Law & Liberty: “Plagues, Ancient and Modern”
By Pavlos Papadopoulos
“‘Well, I guess we’re about to find out whether Hobbes was right about the state of nature!’
So joked one of my students in mid-March, as we said our goodbyes for what would turn out to be the rest of the semester. It was a good way to lighten the mood. Knowing that the coronavirus was coming, and with only a hazy impression of its nature and effects, it was easy to jump to dire predictions of social collapse. The joke was also true to Hobbes, who exhorts the readers of Leviathan to verify his arguments by observing their own habits. But if conditions became sufficiently extreme, we would all be forced to see what is normally hidden—the truth about human nature unobscured by political order. Hobbes described this state as one in which there is ‘continual fear and danger of violent death, and the life of man, solitary, poor, nasty, brutish, and short.’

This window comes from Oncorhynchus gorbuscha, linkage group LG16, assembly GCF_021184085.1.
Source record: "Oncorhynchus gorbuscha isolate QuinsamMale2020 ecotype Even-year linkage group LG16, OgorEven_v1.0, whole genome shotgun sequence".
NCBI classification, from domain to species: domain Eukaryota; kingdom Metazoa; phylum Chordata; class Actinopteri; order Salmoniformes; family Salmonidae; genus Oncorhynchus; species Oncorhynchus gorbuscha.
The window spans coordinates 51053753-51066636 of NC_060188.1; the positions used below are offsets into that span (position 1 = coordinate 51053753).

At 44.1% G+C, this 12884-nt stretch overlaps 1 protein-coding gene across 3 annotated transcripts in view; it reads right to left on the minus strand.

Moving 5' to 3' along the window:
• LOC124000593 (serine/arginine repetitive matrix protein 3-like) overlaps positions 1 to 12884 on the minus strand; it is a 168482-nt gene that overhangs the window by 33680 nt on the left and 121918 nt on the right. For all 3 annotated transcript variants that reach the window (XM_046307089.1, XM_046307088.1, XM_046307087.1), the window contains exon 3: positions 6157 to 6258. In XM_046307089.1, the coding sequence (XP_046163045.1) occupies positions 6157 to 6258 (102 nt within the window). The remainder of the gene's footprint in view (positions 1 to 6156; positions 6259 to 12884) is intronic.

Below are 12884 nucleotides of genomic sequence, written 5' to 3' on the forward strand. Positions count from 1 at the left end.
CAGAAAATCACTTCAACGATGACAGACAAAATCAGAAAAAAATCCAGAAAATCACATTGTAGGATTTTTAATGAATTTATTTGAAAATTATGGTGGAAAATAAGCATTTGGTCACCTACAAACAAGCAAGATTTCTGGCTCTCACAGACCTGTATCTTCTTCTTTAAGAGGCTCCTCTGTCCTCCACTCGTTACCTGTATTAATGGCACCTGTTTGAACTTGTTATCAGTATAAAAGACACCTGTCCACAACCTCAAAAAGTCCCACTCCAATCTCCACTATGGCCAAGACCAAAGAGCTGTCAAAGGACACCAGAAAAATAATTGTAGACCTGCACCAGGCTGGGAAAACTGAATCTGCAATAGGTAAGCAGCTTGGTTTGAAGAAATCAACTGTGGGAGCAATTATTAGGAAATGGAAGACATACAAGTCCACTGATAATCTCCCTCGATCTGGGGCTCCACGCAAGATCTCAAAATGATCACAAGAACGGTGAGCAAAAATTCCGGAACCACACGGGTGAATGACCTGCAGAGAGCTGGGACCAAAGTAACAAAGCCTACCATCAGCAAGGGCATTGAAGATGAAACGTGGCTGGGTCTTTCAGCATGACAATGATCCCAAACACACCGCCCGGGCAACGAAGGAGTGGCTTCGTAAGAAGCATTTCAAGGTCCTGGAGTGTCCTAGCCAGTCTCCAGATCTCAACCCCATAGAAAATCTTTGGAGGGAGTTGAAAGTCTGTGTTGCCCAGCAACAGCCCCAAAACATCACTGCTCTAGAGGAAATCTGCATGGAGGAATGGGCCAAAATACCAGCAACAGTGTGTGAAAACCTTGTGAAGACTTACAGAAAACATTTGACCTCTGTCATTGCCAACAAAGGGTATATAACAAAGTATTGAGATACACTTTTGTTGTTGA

Rightly observed, a crisis, like a scientific experiment, can reveal a hidden truth. When my student joked about our opportunity to evaluate Hobbes’s observations, my mind went to Thucydides, whose narrative of the disorders and dangers of primitive Greece inspired Hobbes’s state of nature, and who himself survived the plague of Athens…”
Pavlos Papadopoulos is an Assistant Professor of Humanities at Wyoming Catholic College. His primary teaching interests are in classical and early modern political and moral philosophy and his research interests include classical political philosophy (especially Plato and Aristotle), liberal arts education (its theory, history, diversity, and prospects in American higher education), and the political philosophy of education (the function of educational institutions in political regimes). Previously, Professor Papadopoulos served as an editor of the journal Ramify.
Professor Papadopoulos is a Jack Miller Center fellow.
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